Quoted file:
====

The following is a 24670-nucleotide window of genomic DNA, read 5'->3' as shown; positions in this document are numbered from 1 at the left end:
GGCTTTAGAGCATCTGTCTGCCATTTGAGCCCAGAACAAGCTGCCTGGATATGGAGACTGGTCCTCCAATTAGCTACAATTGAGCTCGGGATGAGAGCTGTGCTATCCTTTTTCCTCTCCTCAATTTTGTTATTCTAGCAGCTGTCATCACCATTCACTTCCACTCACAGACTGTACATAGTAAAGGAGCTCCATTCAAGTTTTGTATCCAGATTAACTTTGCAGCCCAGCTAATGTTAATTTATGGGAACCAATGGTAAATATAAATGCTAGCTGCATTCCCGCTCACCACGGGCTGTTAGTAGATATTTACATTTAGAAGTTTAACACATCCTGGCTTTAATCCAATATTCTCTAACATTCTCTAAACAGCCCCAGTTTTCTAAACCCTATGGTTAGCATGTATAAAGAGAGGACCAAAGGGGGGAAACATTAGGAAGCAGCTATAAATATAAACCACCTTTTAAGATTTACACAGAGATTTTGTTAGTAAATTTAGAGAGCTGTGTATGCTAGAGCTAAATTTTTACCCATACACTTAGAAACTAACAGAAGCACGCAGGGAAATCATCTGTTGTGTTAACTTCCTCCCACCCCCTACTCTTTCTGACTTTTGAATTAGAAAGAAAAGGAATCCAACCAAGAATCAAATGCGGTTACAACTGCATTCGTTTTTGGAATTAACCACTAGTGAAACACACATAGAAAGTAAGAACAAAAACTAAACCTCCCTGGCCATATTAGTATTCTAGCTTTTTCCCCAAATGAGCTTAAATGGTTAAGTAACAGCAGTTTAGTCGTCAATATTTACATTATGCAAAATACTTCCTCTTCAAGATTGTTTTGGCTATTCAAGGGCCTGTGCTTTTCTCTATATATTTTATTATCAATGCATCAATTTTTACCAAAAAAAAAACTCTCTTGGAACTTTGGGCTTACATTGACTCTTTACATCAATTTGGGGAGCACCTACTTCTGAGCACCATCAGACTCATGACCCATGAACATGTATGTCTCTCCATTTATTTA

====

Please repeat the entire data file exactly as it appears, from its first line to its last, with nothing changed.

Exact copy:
The following is a 24670-nucleotide window of genomic DNA, read 5'->3' as shown; positions in this document are numbered from 1 at the left end:
GGCTTTAGAGCATCTGTCTGCCATTTGAGCCCAGAACAAGCTGCCTGGATATGGAGACTGGTCCTCCAATTAGCTACAATTGAGCTCGGGATGAGAGCTGTGCTATCCTTTTTCCTCTCCTCAATTTTGTTATTCTAGCAGCTGTCATCACCATTCACTTCCACTCACAGACTGTACATAGTAAAGGAGCTCCATTCAAGTTTTGTATCCAGATTAACTTTGCAGCCCAGCTAATGTTAATTTATGGGAACCAATGGTAAATATAAATGCTAGCTGCATTCCCGCTCACCACGGGCTGTTAGTAGATATTTACATTTAGAAGTTTAACACATCCTGGCTTTAATCCAATATTCTCTAACATTCTCTAAACAGCCCCAGTTTTCTAAACCCTATGGTTAGCATGTATAAAGAGAGGACCAAAGGGGGGAAACATTAGGAAGCAGCTATAAATATAAACCACCTTTTAAGATTTACACAGAGATTTTGTTAGTAAATTTAGAGAGCTGTGTATGCTAGAGCTAAATTTTTACCCATACACTTAGAAACTAACAGAAGCACGCAGGGAAATCATCTGTTGTGTTAACTTCCTCCCACCCCCTACTCTTTCTGACTTTTGAATTAGAAAGAAAAGGAATCCAACCAAGAATCAAATGCGGTTACAACTGCATTCGTTTTTGGAATTAACCACTAGTGAAACACACATAGAAAGTAAGAACAAAAACTAAACCTCCCTGGCCATATTAGTATTCTAGCTTTTTCCCCAAATGAGCTTAAATGGTTAAGTAACAGCAGTTTAGTCGTCAATATTTACATTATGCAAAATACTTCCTCTTCAAGATTGTTTTGGCTATTCAAGGGCCTGTGCTTTTCTCTATATATTTTATTATCAATGCATCAATTTTTACCAAAAAAAAAACTCTCTTGGAACTTTGGGCTTACATTGACTCTTTACATCAATTTGGGGAGCACCTACTTCTGAGCACCATCAGACTCATGACCCATGAACATGTATGTCTCTCCATTTATTTA